By Sameen Khan and Aamir Iqbal for Newsweek Pakistan. Oct 29 2015.
Chitral, near Pakistan’s border with Afghanistan, was among the districts hit hardest by Monday’s earthquake, which originated across the border in the Hindu Kush mountain range. Located at a depth of 213.5km, the quake’s impact was mercifully contained, but for people in Pakistan’s northern areas, this information is little relief. After Monday’s tremors, they have experienced aftershocks of magnitudes measuring up to 4.8 and are living in constant fear of landslides taking out the few remaining buildings, roads, and power and communications lines.
Unfortunately, landslides caused by the quake have blocked most roads leading to the remote villages of Chitral preventing aid teams from reaching them. The Pakistan Meteorological Department has also forecast rain and snowfall in Malakand, Hazara, Gilgit-Baltistan, Pakistan-administered Kashmir, Mansehra and Chitral—raising concerns of exposure and further landslides. Just a day before the quake, on Oct. 25, the Kaghan Valley witnessed its earliest recorded snowfall in 40 years, blocking off roads and damaging bridges. It’s only gotten colder since. Pinin Khan from Garam Chashma—a Chitrali village renowned for its hot springs—says it snowed again on Tuesday. “If action is not taken immediately, it will be difficult to survive the winter,” he told Newsweek.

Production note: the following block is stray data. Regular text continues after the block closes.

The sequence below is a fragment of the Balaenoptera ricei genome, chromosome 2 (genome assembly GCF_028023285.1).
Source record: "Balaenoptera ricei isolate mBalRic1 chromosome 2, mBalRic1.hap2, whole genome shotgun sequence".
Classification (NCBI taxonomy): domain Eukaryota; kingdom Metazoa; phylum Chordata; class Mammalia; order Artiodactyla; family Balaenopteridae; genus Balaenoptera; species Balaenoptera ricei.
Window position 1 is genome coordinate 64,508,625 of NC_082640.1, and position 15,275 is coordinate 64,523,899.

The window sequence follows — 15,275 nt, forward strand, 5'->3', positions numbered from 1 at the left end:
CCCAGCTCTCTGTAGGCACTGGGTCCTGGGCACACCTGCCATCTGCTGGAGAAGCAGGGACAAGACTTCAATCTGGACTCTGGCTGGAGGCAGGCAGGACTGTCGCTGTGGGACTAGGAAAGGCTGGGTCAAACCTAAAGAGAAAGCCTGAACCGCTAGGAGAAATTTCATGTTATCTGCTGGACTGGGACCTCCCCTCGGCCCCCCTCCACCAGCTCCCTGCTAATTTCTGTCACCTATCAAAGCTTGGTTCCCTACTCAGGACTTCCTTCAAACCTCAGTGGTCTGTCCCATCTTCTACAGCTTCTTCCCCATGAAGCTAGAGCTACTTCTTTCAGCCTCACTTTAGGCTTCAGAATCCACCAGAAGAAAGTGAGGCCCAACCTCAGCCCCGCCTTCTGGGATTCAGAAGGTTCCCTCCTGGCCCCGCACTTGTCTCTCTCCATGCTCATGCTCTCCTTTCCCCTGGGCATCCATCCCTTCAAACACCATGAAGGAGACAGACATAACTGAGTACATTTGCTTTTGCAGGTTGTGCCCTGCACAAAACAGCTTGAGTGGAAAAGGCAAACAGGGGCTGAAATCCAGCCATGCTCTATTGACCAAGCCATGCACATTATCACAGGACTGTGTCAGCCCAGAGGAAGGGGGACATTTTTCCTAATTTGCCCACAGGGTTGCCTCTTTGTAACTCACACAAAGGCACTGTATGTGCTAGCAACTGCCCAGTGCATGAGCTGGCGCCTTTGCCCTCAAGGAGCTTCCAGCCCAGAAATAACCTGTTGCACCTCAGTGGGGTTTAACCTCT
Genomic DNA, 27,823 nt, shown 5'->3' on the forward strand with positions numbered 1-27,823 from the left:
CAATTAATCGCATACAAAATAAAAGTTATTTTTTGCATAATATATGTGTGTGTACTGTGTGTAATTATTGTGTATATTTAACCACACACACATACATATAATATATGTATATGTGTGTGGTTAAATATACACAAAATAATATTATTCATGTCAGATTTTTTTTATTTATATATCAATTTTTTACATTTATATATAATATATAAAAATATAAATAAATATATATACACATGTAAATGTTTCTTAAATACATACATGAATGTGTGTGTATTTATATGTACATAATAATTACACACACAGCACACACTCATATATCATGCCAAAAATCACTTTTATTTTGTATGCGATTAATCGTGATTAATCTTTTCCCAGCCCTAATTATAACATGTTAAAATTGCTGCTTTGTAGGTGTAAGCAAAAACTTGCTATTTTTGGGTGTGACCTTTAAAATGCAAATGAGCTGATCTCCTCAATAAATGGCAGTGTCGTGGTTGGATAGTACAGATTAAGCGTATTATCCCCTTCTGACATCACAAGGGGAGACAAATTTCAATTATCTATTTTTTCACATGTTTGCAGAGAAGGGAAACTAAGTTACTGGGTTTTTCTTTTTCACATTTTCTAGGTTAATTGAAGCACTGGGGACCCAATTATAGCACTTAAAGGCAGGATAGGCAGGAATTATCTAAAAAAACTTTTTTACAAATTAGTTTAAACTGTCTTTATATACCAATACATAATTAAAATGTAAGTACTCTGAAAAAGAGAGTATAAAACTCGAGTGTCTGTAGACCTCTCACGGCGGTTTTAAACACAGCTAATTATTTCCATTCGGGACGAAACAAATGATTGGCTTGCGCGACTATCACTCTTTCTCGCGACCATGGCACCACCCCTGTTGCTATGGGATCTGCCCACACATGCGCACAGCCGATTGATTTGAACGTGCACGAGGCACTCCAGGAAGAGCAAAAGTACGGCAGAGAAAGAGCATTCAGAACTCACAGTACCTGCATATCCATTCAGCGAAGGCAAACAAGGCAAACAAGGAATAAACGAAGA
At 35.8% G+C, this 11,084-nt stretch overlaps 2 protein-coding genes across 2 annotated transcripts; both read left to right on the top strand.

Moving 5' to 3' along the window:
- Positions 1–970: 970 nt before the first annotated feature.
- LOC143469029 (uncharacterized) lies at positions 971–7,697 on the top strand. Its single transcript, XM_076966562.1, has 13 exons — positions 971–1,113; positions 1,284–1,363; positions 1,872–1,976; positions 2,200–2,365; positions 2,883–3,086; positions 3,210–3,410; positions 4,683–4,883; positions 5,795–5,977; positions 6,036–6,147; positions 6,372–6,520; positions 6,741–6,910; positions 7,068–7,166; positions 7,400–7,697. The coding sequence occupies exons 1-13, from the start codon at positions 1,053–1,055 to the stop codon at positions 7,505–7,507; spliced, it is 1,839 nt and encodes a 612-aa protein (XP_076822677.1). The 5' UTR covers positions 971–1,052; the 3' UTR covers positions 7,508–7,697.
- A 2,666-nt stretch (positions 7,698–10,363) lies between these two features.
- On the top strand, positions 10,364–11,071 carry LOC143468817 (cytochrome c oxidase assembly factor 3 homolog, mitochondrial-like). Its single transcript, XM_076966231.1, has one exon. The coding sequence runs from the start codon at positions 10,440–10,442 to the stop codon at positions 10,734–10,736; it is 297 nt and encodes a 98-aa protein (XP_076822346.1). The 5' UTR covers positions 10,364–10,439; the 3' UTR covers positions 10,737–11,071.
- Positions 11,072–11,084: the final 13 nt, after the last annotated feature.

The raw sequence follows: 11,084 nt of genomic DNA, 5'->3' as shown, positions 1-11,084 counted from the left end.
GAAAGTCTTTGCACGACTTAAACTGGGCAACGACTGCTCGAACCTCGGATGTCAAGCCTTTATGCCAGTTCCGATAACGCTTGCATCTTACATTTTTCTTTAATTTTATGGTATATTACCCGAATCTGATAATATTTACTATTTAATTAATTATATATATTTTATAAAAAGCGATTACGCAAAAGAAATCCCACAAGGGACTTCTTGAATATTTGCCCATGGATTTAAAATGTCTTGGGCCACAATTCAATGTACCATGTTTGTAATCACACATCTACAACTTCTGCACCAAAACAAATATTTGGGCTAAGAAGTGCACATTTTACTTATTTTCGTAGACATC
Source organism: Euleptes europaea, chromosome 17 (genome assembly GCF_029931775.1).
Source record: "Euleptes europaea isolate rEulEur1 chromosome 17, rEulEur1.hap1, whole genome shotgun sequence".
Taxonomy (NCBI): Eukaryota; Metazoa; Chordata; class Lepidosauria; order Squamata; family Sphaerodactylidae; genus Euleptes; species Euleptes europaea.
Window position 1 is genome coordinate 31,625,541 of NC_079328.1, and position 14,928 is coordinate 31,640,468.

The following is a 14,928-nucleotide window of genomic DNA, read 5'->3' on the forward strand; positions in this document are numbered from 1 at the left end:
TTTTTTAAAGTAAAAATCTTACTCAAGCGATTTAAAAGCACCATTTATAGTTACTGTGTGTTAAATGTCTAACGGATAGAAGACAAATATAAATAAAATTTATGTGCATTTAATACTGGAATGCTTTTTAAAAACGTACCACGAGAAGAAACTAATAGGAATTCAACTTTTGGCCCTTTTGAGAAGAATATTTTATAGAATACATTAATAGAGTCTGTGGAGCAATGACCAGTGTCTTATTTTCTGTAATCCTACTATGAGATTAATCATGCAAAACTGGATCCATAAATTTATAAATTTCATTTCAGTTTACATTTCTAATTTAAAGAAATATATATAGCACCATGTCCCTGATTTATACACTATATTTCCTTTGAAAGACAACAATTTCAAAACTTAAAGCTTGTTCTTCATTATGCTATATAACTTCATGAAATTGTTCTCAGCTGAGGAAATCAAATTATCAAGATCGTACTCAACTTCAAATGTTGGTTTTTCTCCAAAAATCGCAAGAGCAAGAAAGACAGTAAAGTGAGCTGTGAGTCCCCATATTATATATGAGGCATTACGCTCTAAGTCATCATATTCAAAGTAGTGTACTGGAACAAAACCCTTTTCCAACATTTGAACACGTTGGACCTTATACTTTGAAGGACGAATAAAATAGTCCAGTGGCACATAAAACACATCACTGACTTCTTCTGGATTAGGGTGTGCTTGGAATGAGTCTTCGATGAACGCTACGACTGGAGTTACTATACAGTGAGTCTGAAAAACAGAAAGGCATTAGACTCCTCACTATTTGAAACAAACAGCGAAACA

Adding to Chitral’s woes, the earthquake is the second disaster to strike the region in less than three months. In July, flash floods left nearly 100 people dead across Pakistan, and destroyed dozens of homes in Chitral alone. Khan says the villagers have yet to see any compensation for the tragedy. “People wee promised Rs. 500,000 but they haven’t received anything. They have been living in tents this entire time,” he said. “Forget rebuilding homes, Chitral has villages with no hospitals or schools. We don’t even have roads!”
The government, aided by Pakistan’s armed forces, has pledged to ensure everyone affected by the earthquake is provided aid. But with roads blocked by landslides, remote villages such as Roji and Garam Chashma have yet to see any evidence of this. “People are forced to take care of themselves. The government does nothing. The Army does 20 percent, but definitely not 100 percent,” says Khan. “The Aga Khan Foundation’s FOCUS has started work here. They’re the only ones who help,” he adds.
Focus Humanitarian Assistance is an international group of agencies that has been working with the children of Chitral’s fringe villages to develop emergency response teams for natural disaster relief. After July’s floods, it provided one month’s food supplies to a bulk of the most affected communities in Lower and Upper Chitral. But despite their efforts, gaps remain.
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